What Self-Care Isn’t: Lessons From a Fictional Horse

Self-care: it’s one of the internet’s current obsessions and for good reason. Times are complicated, and the whole world seems stressed. A scroll through social media will turn up suggestions about taking time to binge-watch shows, stock images of ridiculously calm yogis, and ads for fancy spas. But self-care is much broader (and more critical) than self-indulgence or pampering. Please allow me to take you on a metaphorical journey to explain why.

As a kid, I was obsessed with a fictional book series called The Black Stallion, about a boy who befriends a fast-yet-ornery horse. After a series of misadventures involving a deserted island, he becomes an owner and jockey of the horse – and the horse becomes his whole life. Everything revolves around keeping the horse in top shape; if the horse is physically unfit or not in high spirits, the horse won’t race well, and that spells trouble for our young hero.

Now imagine that you have a racehorse, who is both your best friend and your meal ticket. You’d want to ensure the bedding was appropriate, the shoes were a proper fit, and the barn was a suitable temperature. You’d warm up that horse before a big run and cool it down afterward. You’d establish a careful training regimen and watch the results. You’d inspect the horse daily for signs of injury or illness. If the horse had run too many races recently and were psychologically ‘off,’ you’d give it a break. If travel was stressful for the horse, you’d find a way to provide comfort by acquiring a companion animal. By now, I assume that my metaphor is getting pretty heavy-handed, so I’ll just say it: you’re your own racehorse.

Now answer me this: would you treat that racehorse as you treat yourself?

Your most precious resource in life is yourself. Your body and mind are how you get everything done… literally everything. Your income, responsibilities, impact on the world, and ability to care for others stem from the care you give yourself. Conversely, failing to care for yourself limits your ability to get stuff done and to get stuff done well. This includes everything from work to creativity to enjoying and appreciating your life.

Self-Care Isn’t a Frivolous Luxury

Some of us treat ourselves less like a prized racehorse and more like a poor coal pony. We drive ourselves hard, and as long as we can limp along, we say, “good enough.” We feel guilty pampering ourselves when we could be getting something done… or worse yet, we are ashamed of the times we’ve let people down, so we think we don’t deserve anything that feels like pampering. We run ourselves into the ground without analyzing whether we’d actually get more done if we could just recenter, rest, and start fresh. How often have I pushed myself to keep trying, keep working, and keep going, even though I’ve stopped making progress? If I were to take a break and get some sleep, I’d have a clearer head and a better perspective to solve the problem. Yet instead, I push myself harder and harder, as if pure determination will restore my energy levels.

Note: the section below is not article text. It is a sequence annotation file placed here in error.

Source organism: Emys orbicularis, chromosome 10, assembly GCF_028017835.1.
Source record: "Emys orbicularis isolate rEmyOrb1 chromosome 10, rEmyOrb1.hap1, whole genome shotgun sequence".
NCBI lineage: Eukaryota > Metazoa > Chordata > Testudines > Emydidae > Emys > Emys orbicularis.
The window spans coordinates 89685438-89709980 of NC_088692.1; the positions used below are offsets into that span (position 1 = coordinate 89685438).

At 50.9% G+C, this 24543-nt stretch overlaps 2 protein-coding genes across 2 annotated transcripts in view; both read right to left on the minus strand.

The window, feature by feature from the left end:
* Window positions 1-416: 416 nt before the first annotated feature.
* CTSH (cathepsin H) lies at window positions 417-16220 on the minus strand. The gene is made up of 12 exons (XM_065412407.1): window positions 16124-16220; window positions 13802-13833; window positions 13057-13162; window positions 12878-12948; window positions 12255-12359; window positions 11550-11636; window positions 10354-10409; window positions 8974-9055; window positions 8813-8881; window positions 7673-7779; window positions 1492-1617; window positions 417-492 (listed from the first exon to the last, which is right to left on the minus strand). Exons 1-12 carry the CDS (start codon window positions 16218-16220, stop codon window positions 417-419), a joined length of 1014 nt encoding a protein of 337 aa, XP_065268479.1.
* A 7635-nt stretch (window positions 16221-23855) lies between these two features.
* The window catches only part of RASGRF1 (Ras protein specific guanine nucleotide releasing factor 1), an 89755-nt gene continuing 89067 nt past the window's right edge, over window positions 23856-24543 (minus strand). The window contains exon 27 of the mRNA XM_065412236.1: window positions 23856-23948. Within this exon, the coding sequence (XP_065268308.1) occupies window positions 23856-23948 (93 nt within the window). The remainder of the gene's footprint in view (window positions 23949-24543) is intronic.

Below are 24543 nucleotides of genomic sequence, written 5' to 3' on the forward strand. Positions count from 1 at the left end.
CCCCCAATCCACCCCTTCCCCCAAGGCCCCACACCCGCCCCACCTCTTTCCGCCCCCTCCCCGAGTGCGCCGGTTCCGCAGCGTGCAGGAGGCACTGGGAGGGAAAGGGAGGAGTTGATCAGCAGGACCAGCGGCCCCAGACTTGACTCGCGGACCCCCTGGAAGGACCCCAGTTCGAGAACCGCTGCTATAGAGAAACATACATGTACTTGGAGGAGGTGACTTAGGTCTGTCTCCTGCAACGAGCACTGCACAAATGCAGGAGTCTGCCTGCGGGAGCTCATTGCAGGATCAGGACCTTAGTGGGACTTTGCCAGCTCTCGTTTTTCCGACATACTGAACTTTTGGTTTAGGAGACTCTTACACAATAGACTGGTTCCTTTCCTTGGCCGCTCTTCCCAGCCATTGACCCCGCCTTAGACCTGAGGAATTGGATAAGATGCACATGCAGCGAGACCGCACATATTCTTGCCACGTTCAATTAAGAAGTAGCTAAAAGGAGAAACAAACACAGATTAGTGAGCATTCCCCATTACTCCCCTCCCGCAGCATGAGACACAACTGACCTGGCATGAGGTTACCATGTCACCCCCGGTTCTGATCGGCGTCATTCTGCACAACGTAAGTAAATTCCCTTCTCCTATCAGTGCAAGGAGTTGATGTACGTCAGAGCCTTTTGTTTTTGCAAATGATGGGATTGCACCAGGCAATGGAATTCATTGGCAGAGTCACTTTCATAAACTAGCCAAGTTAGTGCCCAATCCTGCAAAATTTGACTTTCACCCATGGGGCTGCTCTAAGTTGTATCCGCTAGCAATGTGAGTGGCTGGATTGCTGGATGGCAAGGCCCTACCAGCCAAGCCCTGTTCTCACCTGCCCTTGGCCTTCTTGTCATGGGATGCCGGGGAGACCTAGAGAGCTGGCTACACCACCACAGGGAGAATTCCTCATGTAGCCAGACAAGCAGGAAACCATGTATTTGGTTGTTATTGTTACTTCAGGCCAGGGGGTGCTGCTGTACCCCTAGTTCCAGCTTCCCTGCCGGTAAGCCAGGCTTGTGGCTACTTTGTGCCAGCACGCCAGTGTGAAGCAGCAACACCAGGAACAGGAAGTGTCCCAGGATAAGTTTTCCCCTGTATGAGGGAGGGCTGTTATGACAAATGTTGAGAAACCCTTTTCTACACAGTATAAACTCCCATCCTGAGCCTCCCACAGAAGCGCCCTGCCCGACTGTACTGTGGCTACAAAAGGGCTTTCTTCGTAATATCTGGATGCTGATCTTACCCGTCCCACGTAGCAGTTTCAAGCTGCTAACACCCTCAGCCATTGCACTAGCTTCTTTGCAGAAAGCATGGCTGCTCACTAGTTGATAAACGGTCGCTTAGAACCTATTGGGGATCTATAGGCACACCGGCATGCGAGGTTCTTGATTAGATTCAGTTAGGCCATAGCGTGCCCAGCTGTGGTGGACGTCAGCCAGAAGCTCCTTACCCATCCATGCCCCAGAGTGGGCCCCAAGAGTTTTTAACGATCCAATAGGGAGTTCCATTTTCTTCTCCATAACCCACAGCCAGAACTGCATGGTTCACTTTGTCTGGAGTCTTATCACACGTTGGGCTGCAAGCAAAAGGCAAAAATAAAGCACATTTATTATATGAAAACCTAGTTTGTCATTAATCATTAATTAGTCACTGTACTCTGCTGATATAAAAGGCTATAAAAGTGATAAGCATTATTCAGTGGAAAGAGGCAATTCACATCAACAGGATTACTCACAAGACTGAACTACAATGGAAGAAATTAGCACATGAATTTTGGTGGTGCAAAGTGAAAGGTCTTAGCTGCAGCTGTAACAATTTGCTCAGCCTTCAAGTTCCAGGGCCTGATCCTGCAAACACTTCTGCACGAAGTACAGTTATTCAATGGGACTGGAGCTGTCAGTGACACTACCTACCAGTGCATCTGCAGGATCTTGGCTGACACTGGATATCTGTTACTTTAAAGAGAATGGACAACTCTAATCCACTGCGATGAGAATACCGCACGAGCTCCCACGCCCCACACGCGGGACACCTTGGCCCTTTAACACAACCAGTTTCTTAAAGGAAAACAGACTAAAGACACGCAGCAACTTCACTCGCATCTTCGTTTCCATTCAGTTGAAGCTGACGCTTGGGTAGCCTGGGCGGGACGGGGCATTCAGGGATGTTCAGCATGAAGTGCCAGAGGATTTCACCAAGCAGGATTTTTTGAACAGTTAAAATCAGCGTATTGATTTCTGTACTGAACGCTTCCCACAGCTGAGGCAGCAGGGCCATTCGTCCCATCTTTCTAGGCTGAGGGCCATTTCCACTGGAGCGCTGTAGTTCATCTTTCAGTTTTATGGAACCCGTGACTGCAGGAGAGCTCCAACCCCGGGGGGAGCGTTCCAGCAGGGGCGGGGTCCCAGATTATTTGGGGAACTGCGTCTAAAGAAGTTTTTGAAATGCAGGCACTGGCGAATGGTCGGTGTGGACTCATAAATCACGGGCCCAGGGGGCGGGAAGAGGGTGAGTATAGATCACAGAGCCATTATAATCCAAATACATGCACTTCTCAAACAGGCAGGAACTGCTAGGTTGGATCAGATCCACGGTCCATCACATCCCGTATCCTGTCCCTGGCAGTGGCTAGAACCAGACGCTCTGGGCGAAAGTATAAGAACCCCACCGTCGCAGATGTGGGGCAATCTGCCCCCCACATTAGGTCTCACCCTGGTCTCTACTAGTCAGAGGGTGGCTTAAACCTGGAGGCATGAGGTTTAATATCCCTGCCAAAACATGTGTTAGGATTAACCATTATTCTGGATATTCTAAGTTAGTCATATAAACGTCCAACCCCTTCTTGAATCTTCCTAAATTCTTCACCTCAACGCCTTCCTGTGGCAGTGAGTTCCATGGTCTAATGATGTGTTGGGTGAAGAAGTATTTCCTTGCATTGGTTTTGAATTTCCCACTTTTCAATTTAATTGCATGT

Self-Care Isn’t Always a Treat

Some of us have burned ourselves out and treated ourselves as pets. Having swung too hard to one extreme, we view self-care as a chance to totally shut down, zone out, or hide from the world. Those can absolutely be restorative tactics if you’re resting up. But you have to be aware: are you healing, or are you avoiding the issues? We may find ourselves under-stimulated and under-challenged, and our energy doesn’t increase no matter how much rest we get. We might numb our feelings of overwhelm or uncertainty by indulging in activities that feel good at the moment but aren’t actually building us up to racing shape again. For me, this looks like playing games on my phone. Doing it for a half-hour between meetings to give my mind time to wander is restorative. If I do it all day while hiding under the covers, I find that I’m no more ready to face the world than before. I would have been better served by taking the day to go for a hike in the woods, taking the day as a planning day, or working up a good sweat with a dance session to clear out my brain fog.

Ultimately, the trick is to start learning what will get you back to a healthy, balanced self because that’s when you can be at your best. If you’re exhausted, maybe instead of buying a hazelnut latte, you could look at your sleep routine. If you’re scattered and hurried in the morning, then maybe that same latte will remind you to breathe deeply and re-ground yourself. The best question you can ask when considering self-care is this: what’s the more profound need I have here, and how can I take care of that need? Learn to recognize what actually helps you be more rested, energized, passionate, and better.

Want to be a creative genius, a wise parent, or a brilliant colleague? Then you need your horse in top racing shape. Let go of your attachment to yourself, and think about your racehorse, not as a coal pony or a pet, but as a magnificent creature who can do incredible things… so long as it’s cared for.

Mike Legett

ADHD Coach and Life Coach, Executive Skills Coach

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